Belgium and its Jews During the War
by Mark Weber
A look at how German authorities treated Jews in Belgium during the years of wartime occupation is revealing because it is difficult to reconcile their policies with a German program systematically to exterminate Europe's Jews.
Belgium was quickly overrun by German military forces in May 1940, and after 18 days the country surrendered. Although the cabinet fled to London, where it established a pro-Allied government-in-exile, the country's King, Léopold III, as well as the head of government and the commander of the Belgian army, remained with their people. During the following four years of occupation, German authority was exercised through a military governor, General Alexander von Falkenhausen, while the overall administration of the country was carried out by Belgium's chief ministry officials and the regular civil service. (note 1)
At the outbreak of the war, about 90,000 Jews were living in this small western European country of some nine million people. Most were not Belgian citizens, and many were recently-arrived refugees from Germany, Austria and Poland. About 80,000 of the country's Jews were concentrated in the two largest cities, Brussels, the capital, and Antwerp, a major seaport. About three-fourths of Belgium's Jews were self-employed, and the diamond trade of Antwerp was largely in Jewish hands. (note 2) During the months following the German takeover, many thousands of Jews fled the country, or were deported to neighboring France, so that by late 1940 only 52,000-55,000 reportedly remained in Belgium. (note 3)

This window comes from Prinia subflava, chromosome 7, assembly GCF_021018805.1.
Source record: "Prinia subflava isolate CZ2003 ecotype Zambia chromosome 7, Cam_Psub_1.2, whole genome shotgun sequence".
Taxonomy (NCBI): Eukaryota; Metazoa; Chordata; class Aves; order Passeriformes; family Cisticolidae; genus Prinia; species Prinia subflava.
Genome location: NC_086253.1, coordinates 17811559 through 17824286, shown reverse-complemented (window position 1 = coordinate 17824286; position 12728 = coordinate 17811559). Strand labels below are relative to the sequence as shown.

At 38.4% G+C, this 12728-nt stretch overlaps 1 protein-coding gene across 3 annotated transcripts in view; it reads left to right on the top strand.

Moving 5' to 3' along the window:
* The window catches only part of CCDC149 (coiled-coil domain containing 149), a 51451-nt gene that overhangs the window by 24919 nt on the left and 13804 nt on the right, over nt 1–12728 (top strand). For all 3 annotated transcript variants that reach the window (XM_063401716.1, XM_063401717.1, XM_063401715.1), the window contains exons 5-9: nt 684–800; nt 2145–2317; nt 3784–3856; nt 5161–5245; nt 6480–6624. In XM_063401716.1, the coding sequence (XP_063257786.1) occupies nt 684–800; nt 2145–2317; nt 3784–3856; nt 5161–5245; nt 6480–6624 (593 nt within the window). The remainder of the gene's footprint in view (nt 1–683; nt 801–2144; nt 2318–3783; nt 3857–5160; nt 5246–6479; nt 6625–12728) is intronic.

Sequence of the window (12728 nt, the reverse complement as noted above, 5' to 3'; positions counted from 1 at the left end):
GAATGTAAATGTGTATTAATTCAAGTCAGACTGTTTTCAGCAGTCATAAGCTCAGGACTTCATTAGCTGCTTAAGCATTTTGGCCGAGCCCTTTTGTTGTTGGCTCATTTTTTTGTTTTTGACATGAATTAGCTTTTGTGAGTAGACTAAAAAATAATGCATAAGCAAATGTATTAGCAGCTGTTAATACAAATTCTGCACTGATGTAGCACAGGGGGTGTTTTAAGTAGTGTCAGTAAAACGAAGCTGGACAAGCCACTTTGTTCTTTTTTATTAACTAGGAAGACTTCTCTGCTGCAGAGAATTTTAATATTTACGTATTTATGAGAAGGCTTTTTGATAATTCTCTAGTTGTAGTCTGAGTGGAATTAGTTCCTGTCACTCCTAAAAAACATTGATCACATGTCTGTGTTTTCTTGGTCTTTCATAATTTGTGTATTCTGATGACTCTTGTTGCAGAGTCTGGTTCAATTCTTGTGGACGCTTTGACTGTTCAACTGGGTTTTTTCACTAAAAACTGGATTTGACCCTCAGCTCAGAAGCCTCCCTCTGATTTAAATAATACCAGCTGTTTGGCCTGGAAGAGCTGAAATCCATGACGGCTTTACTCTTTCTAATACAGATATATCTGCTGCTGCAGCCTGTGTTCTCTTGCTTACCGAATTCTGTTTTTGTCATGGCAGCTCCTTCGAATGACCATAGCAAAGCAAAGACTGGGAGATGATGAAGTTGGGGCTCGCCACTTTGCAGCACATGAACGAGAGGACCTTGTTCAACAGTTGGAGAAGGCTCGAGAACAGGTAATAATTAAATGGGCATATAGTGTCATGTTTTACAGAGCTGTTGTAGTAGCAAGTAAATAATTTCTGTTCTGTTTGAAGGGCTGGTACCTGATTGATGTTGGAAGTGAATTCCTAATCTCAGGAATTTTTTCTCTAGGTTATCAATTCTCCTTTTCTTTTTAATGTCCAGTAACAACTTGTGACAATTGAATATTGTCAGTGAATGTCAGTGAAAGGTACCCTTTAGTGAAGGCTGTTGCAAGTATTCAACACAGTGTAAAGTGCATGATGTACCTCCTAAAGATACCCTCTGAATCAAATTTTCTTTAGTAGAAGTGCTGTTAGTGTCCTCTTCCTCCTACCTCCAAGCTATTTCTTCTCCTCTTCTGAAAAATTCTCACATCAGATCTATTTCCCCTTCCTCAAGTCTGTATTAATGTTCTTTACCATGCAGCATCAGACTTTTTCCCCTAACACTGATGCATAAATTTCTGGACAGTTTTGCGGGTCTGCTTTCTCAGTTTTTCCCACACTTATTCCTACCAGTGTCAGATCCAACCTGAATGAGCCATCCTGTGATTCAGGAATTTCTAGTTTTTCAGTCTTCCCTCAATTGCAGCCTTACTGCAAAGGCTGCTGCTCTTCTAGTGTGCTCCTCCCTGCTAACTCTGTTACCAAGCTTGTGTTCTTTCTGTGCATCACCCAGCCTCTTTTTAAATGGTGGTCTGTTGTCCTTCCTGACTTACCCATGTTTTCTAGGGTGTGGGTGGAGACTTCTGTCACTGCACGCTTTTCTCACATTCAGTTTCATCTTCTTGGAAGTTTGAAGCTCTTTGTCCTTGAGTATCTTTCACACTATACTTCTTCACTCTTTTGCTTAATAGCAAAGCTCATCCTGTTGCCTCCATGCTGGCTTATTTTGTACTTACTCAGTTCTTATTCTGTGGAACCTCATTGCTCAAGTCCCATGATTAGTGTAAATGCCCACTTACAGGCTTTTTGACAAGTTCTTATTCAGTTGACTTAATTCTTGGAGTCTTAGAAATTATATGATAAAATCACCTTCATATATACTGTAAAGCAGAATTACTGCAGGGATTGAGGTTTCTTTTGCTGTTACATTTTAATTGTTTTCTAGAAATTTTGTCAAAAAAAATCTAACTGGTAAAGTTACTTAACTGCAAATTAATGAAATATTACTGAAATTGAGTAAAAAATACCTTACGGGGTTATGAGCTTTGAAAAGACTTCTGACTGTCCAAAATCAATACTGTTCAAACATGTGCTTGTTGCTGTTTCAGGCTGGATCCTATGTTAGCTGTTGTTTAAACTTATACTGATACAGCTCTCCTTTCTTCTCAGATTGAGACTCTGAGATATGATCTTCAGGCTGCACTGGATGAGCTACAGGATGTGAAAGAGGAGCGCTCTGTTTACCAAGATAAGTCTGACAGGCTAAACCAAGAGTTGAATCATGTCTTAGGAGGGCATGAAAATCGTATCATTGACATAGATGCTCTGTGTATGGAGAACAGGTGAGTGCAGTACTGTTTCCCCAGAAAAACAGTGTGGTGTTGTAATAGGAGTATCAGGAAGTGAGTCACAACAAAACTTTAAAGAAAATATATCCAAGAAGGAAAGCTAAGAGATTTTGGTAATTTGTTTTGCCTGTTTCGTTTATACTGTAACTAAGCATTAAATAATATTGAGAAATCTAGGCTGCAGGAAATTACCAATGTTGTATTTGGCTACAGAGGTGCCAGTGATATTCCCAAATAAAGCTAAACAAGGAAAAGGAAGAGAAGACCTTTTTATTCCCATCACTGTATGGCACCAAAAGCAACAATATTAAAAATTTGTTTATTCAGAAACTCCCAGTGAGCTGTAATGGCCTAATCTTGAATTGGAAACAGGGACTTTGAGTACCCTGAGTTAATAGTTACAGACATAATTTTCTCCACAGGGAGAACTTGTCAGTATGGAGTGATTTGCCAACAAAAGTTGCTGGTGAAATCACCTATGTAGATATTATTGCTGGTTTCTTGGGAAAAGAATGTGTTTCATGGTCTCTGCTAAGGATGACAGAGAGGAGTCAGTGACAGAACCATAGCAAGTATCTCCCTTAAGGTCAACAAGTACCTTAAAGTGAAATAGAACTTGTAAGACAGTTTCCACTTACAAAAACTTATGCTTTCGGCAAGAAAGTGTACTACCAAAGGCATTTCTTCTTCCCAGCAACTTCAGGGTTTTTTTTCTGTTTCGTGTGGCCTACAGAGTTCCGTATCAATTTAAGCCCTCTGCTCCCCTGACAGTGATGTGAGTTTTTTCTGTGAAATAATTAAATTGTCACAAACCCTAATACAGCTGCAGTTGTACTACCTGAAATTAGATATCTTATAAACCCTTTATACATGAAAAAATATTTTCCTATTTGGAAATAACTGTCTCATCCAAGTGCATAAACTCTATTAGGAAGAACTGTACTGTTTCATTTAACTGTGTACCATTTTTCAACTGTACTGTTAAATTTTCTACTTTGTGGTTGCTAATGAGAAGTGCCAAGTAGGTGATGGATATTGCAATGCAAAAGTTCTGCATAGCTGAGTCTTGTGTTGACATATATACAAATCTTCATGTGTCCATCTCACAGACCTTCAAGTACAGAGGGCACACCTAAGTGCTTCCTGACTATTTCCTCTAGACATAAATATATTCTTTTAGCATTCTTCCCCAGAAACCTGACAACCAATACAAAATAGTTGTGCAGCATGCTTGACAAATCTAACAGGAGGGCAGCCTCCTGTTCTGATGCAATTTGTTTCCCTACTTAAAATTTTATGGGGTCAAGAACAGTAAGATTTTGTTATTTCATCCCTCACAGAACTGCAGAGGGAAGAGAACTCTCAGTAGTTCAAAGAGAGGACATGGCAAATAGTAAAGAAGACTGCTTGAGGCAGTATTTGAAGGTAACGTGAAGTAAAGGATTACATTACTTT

Jews played a prominent role in Belgium's anti-German underground. As one Jewish historian later noted with pride, Jews were among the first "to take an active part in the resistance movement and in all forms of sabotage." Eventually, "many hundreds" of Jews "took part in the armed resistance." In one spectacular case in April 1943, "in open battle between the Jewish partisans and the [German] Field Police, many Germans were killed while the partisans got away without loss." Within the overall anti-German underground movement, a special "Ninth Jewish Brigade" was established. "Several weeks before the liberation [September 1944], hundreds of Jewish volunteers answered the call of the Jewish resistance organizations and took part in the final, open battle against the occupying forces." (note 4)